Blake Griffin dazzled in his Clippers debut Wednesday (and in spurts against the Warriors last night), and has brought a glimmer of hope to a downtrodden L.A. franchise that has reached the playoffs only once in the past 13 seasons.
If Griffin's first points were any indication of how his season will go (watch the video posted below), then the Rookie of the Year award will be only the first of many accolades that he will receive by year's end.
Although mired in foul trouble for most of last night, Griffin still ended up with his second career double-double (14 points, 10 rebounds) in as many games in a Clippers loss'. If consistently racking up double-doubles is only the beginning for him, then what could we possibly expect from No. 35 in three years?
Despite his repertoire on offense, the 2009 No. 1 overall pick has rarely been featured on the offensive end, scoring only because he's made the most of his opportunities in transition and off the glass, evidenced by his league-leading 15 offensive rebounds.
While his numbers on the glass may be skewed because of a plethora of chances (L.A. has shot only 39.5 percent from the field this season), he still dominated a Trail Blazers team that held opponents to a league-low 38.1 rebounds per game last season and trots out frontcourt with an average height of 6'10", not to mention the presence of rebounding menace Marcus Camby starting at center.
Whether he was ripping down one-handed rebounds or casually running the break at every chance (and I mean EVERY chance), Griffin has always looked in control, playing at an almost lazy speed in his first two games.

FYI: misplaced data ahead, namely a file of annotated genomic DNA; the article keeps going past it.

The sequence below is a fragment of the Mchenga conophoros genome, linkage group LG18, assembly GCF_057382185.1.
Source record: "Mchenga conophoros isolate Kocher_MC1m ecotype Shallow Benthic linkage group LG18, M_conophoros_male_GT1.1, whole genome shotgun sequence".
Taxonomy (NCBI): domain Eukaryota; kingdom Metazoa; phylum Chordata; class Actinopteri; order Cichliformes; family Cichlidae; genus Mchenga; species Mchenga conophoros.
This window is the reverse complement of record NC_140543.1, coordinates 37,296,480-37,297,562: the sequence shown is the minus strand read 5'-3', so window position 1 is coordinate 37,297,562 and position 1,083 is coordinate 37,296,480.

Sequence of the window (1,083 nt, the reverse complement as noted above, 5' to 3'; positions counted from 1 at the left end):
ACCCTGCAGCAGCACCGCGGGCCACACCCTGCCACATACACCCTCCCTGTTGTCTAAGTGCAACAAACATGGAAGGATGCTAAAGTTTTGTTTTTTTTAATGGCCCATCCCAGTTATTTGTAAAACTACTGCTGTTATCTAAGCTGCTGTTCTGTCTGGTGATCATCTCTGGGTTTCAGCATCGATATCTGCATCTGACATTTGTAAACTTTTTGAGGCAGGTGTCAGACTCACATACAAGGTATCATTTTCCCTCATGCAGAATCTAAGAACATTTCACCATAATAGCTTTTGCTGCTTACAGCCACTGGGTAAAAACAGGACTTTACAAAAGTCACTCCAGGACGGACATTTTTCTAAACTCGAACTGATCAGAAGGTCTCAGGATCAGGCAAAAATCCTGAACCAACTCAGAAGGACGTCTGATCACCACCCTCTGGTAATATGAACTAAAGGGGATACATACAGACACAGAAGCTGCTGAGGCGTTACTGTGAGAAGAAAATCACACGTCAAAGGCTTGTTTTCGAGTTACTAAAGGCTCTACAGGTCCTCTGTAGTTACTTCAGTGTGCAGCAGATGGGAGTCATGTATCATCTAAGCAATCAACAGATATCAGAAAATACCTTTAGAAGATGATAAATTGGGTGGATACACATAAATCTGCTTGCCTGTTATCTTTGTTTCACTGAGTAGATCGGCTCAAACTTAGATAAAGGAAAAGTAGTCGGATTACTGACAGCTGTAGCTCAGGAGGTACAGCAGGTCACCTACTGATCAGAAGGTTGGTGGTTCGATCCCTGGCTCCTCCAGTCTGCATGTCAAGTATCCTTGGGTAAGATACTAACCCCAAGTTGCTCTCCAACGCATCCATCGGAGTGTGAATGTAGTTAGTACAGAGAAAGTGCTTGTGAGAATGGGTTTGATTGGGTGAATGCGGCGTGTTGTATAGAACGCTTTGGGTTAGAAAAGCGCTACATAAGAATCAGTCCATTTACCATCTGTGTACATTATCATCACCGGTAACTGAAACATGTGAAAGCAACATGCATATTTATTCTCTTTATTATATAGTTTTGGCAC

With an offensive pace and game that resembles Tracy McGrady with less shooting range and more brute strength on the boards (don't forget T-Mac averaged seven rebounds twice early in his career), the 6'10" power forward plays like an in-his-prime Shaun Alexander on a basketball court: smooth, efficient and wildly effective.
In his limited work in the post against Golden State and Portland, the Oklahoma alum displayed quick feet and a fluid, sound approach with his back to the basket. His ability to stay calm and collected close to the basket is a rare trait for any NBA big man, not to mention a rookie power forward.
Griffin will surely be a catalyst for the Clippers on both offense and defense throughout the year, but he and Eric Gordon (who is averaging 20.5 points in the first two games) will need the other L.A. starters (mainly Baron Davis and Chris Kaman) to combine for more than the 18 points they scored in the season opener.
With a dearth of elite power forwards in the NBA, Griffin has a chance to become a prototype for the new wave of talented big men yet to hit the league. His combination of size, athleticism and touch has Clipper Nation praising the basketball Gods, while they secretly pray that Griffin's broken left kneecap was just an early speed bump in what will be an otherwise illustrious, injury-free career.
For now, the Clippers will look to get Griffin involved more offensively, especially on the pick-and-roll, and hope that his energy and calming influence rubs off on a talented, but enigmatic Clipper team with playoff aspirations.
Jesse Paguaga is an intern for Bleacher Report. He is a regular contributor to Baseball Digest in the BD Baseball Fantasy Department. Jesse writes for Gotham Baseball, along with Gotham Hoops and Gotham Gridiron. He can be reached at Paguaga@usc.edu and can be found on Facebook and on Twitter http://twitter.com/#!/@jpags77.
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